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5 The smaller the estimate the higher is the RSE. Very small estimates are subject to such high SEs (relative to the size of the estimate) as to detract seriously from their value for most reasonable uses. In the tables in this publication, only estimates with RSEs less than 25% are considered sufficiently reliable for most purposes. However, estimates with larger RSEs, between 25% and less than 50% have been included and are preceded by an asterisk (eg *3.4) to indicate they are subject to high SEs and should be used with caution. Estimates with RSEs of 50% or more are preceded with a double asterisk (eg **0.6). Such estimates are considered unreliable for most purposes.
6 The imprecision due to sampling variability, which is measured by the SE, should not be confused with inaccuracies that may occur because of imperfections in reporting by interviewers and respondents and errors made in coding and processing of data. Inaccuracies of this kind are referred to as the non-sampling error, and they may occur in any enumeration, whether it be in a full count or only a sample. In practice, the potential for non-sampling error adds to the uncertainty of the estimates caused by sampling variability. However, it is not possible to quantify the non-sampling error.
STANDARD ERRORS OF PROPORTIONS AND PERCENTAGES
7 Proportions and percentages formed from the ratio of two estimates are also subject to sampling errors. The size of the error depends on the accuracy of both the numerator and the denominator. For proportions where the denominator is an estimate of the number of persons in a group and the numerator is the number of persons in a sub-group of the denominator group, the formula to approximate the RSE is given by:
8 From the above formula, the RSE of the estimated proportion or percentage will be lower than the RSE of the estimate of the numerator. Thus an approximation for SEs of proportions or percentages may be derived by neglecting the RSE of the denominator, ie by obtaining the RSE of the number of persons corresponding to the numerator of the proportion or percentage and then applying this figure to the estimated proportion or percentage.
COMPARISON OF ESTIMATES
9 Published estimates may also be used to calculate the difference between two survey estimates. Such an estimate is subject to sampling error. The sampling error of the difference between two estimates depends on their SEs and the relationship (correlation) between them. An approximate SE of the difference between two estimates (x-y) may be calculated by the following formula:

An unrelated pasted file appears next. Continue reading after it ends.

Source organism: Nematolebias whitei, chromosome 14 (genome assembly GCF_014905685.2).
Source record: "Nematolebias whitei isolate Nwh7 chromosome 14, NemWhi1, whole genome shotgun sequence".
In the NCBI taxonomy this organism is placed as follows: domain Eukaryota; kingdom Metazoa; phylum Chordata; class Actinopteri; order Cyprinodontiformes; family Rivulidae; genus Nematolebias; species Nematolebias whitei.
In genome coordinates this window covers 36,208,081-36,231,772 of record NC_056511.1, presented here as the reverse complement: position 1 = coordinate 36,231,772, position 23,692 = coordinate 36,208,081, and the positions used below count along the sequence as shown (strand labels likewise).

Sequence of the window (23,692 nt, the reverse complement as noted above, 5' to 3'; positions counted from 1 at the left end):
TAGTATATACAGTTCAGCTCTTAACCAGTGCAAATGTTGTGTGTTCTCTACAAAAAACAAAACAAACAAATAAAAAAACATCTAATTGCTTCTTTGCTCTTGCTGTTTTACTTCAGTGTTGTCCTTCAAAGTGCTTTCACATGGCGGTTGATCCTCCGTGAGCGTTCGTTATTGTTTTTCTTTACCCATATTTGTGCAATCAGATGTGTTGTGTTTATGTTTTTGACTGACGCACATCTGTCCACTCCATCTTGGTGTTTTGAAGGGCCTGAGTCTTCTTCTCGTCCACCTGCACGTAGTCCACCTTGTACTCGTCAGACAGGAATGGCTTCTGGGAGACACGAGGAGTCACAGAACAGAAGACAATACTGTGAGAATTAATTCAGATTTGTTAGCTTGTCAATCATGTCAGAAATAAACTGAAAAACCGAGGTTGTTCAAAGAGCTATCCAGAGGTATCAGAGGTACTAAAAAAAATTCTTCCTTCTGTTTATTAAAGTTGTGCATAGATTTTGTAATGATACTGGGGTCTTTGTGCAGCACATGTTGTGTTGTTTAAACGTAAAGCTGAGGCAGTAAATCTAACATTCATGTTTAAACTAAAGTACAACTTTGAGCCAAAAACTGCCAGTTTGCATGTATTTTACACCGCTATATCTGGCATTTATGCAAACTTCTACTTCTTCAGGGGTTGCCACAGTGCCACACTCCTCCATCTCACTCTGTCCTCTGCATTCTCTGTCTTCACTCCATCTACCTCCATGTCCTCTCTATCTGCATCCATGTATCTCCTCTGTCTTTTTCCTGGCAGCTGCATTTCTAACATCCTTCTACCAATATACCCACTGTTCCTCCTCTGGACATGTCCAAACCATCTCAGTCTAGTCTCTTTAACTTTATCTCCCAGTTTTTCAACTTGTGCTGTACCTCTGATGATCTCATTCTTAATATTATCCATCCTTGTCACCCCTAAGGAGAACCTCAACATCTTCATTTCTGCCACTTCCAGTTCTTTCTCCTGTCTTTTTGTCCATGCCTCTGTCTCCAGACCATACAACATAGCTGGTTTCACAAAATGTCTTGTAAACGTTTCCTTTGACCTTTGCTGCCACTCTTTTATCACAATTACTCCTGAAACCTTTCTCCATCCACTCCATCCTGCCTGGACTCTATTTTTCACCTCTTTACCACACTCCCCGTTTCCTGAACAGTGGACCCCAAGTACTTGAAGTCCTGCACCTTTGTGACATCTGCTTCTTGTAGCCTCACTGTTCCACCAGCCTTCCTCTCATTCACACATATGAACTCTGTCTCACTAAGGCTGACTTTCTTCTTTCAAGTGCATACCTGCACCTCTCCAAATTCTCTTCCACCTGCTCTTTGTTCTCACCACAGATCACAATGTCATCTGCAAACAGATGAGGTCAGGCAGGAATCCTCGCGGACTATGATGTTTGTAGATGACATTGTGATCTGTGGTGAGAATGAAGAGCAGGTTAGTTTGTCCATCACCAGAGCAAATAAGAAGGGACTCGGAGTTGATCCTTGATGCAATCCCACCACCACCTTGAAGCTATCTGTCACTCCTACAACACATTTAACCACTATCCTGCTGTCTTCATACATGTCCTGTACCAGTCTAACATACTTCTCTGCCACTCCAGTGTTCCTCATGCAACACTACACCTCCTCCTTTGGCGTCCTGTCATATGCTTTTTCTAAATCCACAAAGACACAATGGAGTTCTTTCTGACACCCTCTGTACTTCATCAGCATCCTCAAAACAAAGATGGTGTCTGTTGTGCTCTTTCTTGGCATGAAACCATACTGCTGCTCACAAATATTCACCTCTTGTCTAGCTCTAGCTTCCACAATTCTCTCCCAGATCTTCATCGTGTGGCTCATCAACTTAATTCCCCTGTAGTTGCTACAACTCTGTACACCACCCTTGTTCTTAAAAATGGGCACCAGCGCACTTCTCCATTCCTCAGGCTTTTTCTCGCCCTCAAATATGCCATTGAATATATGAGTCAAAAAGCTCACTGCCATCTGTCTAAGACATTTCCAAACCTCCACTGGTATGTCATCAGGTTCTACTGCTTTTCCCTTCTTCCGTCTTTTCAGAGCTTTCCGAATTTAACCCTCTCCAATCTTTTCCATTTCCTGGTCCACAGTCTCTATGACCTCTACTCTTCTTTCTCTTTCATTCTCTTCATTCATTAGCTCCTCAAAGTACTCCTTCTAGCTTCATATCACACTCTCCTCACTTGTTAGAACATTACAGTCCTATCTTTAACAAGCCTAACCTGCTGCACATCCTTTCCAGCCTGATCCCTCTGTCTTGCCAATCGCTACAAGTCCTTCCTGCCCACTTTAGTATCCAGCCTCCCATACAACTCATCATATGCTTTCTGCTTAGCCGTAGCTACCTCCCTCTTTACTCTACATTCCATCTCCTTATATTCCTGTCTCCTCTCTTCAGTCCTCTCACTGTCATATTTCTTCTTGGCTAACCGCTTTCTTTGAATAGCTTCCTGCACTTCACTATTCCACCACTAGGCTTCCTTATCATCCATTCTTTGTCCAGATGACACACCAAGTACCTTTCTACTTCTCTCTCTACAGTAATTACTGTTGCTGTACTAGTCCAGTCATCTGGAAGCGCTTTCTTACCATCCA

10 While the above formula will be exact only for differences between separate and uncorrelated (unrelated) characteristics of sub-populations, it is expected that it will provide a reasonable approximation for all differences likely to be of interest in this publication.
11 For comparing estimates between surveys or between populations within a survey it is useful to determine whether apparent differences are 'real' differences between the corresponding population characteristics or simply the product of differences between the survey samples. One way to examine this is to determine whether the difference between the estimates is statistically significant. This is done by calculating the standard error of the difference between two estimates (x and y) and using that to calculate the test statistic using the formula below:
12 If the value of the statistic is greater than 1.96 then we may say there is good evidence of a statistically significant difference between the two populations with respect to that characteristic. Otherwise, it cannot be stated with confidence that there is a real difference between the populations.
13 The imprecision due to sampling variability, which is measured by the SE, should not be confused with inaccuracies that may occur because of imperfections in reporting by respondents and recording by interviewers, and errors made in coding and processing data. Inaccuracies of this kind are referred to as non-sampling error, and they occur in any enumeration, whether it be a full count or sample. Every effort is made to reduce non-sampling error to a minimum by careful design of questionnaires, intensive training and supervision of interviewers, and efficient operating procedures.
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